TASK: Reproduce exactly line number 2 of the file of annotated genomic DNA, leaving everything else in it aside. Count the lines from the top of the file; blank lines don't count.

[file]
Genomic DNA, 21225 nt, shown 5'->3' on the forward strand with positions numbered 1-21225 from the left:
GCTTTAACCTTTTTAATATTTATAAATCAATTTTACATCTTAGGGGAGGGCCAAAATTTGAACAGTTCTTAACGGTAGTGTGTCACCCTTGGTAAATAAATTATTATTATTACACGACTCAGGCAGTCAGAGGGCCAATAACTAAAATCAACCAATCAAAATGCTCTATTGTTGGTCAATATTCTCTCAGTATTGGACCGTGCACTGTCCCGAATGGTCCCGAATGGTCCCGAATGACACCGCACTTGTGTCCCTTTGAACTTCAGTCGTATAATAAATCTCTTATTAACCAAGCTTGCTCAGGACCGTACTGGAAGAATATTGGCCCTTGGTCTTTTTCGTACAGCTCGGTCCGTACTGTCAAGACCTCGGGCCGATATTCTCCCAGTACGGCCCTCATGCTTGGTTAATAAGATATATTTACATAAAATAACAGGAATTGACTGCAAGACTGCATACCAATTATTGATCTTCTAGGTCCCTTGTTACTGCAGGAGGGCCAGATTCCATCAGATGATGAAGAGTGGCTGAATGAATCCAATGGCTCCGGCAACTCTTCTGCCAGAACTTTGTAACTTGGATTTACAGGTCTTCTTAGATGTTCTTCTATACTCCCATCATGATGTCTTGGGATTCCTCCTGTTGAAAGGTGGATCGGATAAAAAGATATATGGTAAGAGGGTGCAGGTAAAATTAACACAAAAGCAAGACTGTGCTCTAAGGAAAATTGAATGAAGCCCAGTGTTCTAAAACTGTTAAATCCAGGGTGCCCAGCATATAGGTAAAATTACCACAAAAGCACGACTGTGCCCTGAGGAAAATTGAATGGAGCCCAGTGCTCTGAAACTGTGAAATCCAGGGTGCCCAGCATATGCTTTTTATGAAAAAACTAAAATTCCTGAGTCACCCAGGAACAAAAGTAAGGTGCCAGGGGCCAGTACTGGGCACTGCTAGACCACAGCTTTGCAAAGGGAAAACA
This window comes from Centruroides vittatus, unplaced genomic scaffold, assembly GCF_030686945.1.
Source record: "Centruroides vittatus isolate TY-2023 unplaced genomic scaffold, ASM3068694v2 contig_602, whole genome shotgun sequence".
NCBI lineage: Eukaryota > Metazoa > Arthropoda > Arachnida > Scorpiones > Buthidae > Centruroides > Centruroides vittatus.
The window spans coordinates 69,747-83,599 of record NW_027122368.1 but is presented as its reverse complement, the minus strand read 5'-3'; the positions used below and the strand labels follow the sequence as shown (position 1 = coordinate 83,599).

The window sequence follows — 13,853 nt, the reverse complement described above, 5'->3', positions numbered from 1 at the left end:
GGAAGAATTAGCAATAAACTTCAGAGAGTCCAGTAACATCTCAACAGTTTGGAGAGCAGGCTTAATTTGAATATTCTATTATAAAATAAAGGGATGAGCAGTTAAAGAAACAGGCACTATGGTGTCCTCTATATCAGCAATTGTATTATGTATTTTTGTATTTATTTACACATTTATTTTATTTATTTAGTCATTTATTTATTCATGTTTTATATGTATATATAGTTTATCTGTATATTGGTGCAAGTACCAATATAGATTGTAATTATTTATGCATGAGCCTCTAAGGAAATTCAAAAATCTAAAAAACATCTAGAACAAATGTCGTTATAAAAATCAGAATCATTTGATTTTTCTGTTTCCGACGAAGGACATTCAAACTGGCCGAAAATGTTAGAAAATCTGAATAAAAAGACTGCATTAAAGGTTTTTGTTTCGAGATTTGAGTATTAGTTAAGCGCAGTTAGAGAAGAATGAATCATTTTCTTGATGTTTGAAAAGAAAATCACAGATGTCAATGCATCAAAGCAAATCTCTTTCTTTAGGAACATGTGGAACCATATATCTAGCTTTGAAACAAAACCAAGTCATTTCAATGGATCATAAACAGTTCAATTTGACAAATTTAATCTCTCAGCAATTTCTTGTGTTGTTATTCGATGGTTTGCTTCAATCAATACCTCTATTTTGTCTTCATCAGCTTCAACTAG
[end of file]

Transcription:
GCTTTAACCTTTTTAATATTTATAAATCAATTTTACATCTTAGGGGAGGGCCAAAATTTGAACAGTTCTTAACGGTAGTGTGTCACCCTTGGTAAATAAATTATTATTATTACACGACTCAGGCAGTCAGAGGGCCAATAACTAAAATCAACCAATCAAAATGCTCTATTGTTGGTCAATATTCTCTCAGTATTGGACCGTGCACTGTCCCGAATGGTCCCGAATGGTCCCGAATGACACCGCACTTGTGTCCCTTTGAACTTCAGTCGTATAATAAATCTCTTATTAACCAAGCTTGCTCAGGACCGTACTGGAAGAATATTGGCCCTTGGTCTTTTTCGTACAGCTCGGTCCGTACTGTCAAGACCTCGGGCCGATATTCTCCCAGTACGGCCCTCATGCTTGGTTAATAAGATATATTTACATAAAATAACAGGAATTGACTGCAAGACTGCATACCAATTATTGATCTTCTAGGTCCCTTGTTACTGCAGGAGGGCCAGATTCCATCAGATGATGAAGAGTGGCTGAATGAATCCAATGGCTCCGGCAACTCTTCTGCCAGAACTTTGTAACTTGGATTTACAGGTCTTCTTAGATGTTCTTCTATACTCCCATCATGATGTCTTGGGATTCCTCCTGTTGAAAGGTGGATCGGATAAAAAGATATATGGTAAGAGGGTGCAGGTAAAATTAACACAAAAGCAAGACTGTGCTCTAAGGAAAATTGAATGAAGCCCAGTGTTCTAAAACTGTTAAATCCAGGGTGCCCAGCATATAGGTAAAATTACCACAAAAGCACGACTGTGCCCTGAGGAAAATTGAATGGAGCCCAGTGCTCTGAAACTGTGAAATCCAGGGTGCCCAGCATATGCTTTTTATGAAAAAACTAAAATTCCTGAGTCACCCAGGAACAAAAGTAAGGTGCCAGGGGCCAGTACTGGGCACTGCTAGACCACAGCTTTGCAAAGGGAAAACA